As part of the KINKON Cambridge series a new exhibition has just opened in Cambridge co-curated by Will Hill, graphic designer and Deputy Head of Cambridge School of Art and me, Bronac Ferran.

Graphic Constellations: Visual Poetry & the Properties of Space will have its private view on 5.2.2015. Details are here. Philip Steadman who designed and co-edited Form journal from 1966-1969 in Cambridge and who was one of the organisers of the First International Exhibition of Concrete, Kinetic & Phonic Poetry in late 1964 will lead speeches.

Fifty years later, we take the first exhibition as inspiration for a new show which focusses on the interrelationship between graphic design, typography, concrete poetry and ideas of the kinetic, or movement within works particularly as it was manifest during the period from the late 1950s to the late 1960s, a period of antecedence in relation to multimedia trends now. The exhibition brings back to the surface a buried interface between the concrete and the kinetic traced and illuminated in writings of commentators such as dsh (Dom Sylvester Houedard) demonstrating how graphic design played a key role in transforming notions of the poetic, from static and contained forms of expression, to open permutations of process and collaborative visual experimentation.

Dom Sylvester Houedard (dsh)

Dom Sylvester Houedard (dsh) Loan: Frederic Acquaviva

The Arlington, Brighton & other Poetry Festivals of the mid-1960s formed significant contexts for interaction, experimentation and display of visual and kinetic poetry and today, the remnants, documents and material histories of these events can newly inspire. These reference a period pre-Moon Landing, when spaces between disciplinary languages were evolving and networks of artists and designers coinsected in localities for temporary manifestations of emergent artforms not yet tainted by the absolute lure of the digital. Revelling in a pre-digital adventure in typography and design and poetry in motion, this exhibition shows how artists/designers/poets were testing the limits of language reinventing alphabets of signs with for example Liliane Lijn’s Fire-Poems series (1959), her Letraset works from 1965-66 and her Material Alphabet work which we show alongside the remarkable autonomous typography and alphabets of Hansjorg Mayer.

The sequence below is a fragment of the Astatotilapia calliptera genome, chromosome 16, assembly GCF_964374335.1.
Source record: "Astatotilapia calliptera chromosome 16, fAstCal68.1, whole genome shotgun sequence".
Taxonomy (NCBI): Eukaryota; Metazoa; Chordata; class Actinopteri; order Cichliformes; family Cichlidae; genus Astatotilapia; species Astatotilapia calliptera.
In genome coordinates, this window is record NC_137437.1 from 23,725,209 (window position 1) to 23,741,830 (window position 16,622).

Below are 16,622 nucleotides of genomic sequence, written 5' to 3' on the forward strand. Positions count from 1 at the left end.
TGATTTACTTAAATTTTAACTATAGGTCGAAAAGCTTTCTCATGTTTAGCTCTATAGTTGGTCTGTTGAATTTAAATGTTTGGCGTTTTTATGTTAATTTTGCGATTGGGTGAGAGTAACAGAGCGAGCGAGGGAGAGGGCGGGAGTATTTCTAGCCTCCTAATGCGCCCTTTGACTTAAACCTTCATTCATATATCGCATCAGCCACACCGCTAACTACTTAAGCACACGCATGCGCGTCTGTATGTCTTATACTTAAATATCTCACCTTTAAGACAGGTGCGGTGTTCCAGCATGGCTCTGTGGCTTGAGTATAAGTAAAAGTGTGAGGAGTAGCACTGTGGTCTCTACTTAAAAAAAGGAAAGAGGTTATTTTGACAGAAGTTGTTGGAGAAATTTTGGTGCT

Hansjorg  Mayer: Four perspex screens (letterpress on film)

Hansjorg Mayer: Four perspex screens (letterpress on film).

We are also showing Spring II, a lumidyne kinetic work, made in 1959, by Frank J. Malina in Paris, contemporaneous with his Oui et Non work shown in the Cambridge exhibition in November 1964. With the help of rarely viewed archival material loaned by the Malina family the exhibition reveals new insights into the social and professional relations that connected Malina (a US born space scientist who pioneered art and science interactions and became a prefiguring media artist) to leading figures in the avant garde art and poetry world of 1960s Britain such as Paul Keeler and David Medalla who ran Signals Gallery.

Spring II  Luminodyne work (1959)

Spring II Luminodyne work (1959)

Vowel Sequence Banner by Edward Wright being installed at the Ruskin Gallery

Vowel Sequence Banner by Edward Wright being installed at the Ruskin Gallery Loan: Ann Pillar

Works by Edward Wright, who taught at Chelsea, RCA as well as Cambridge Architecture Faculty, and who designed among other things the iconic turning sign outside Scotland Yard HQ in London, are also included in this show which has been generously supported by Anglia Ruskin University and Arts Council England Grants for the Arts.